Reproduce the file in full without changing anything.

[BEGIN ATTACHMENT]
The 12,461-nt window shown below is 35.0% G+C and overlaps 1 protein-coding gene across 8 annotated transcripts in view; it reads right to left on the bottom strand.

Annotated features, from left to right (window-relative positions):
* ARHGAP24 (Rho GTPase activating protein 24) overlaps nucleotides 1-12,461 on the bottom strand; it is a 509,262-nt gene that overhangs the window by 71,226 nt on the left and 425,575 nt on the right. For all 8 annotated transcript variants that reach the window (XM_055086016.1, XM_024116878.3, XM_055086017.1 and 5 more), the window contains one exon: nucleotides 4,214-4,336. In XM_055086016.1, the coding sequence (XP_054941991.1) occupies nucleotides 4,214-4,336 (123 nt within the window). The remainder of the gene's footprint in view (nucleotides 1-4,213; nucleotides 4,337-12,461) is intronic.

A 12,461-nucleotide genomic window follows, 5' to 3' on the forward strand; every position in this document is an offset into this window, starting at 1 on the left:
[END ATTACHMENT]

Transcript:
The 12,461-nt window shown below is 35.0% G+C and overlaps 1 protein-coding gene across 8 annotated transcripts in view; it reads right to left on the bottom strand.

Annotated features, from left to right (window-relative positions):
* ARHGAP24 (Rho GTPase activating protein 24) overlaps nucleotides 1-12,461 on the bottom strand; it is a 509,262-nt gene that overhangs the window by 71,226 nt on the left and 425,575 nt on the right. For all 8 annotated transcript variants that reach the window (XM_055086016.1, XM_024116878.3, XM_055086017.1 and 5 more), the window contains one exon: nucleotides 4,214-4,336. In XM_055086016.1, the coding sequence (XP_054941991.1) occupies nucleotides 4,214-4,336 (123 nt within the window). The remainder of the gene's footprint in view (nucleotides 1-4,213; nucleotides 4,337-12,461) is intronic.

A 12,461-nucleotide genomic window follows, 5' to 3' on the forward strand; every position in this document is an offset into this window, starting at 1 on the left: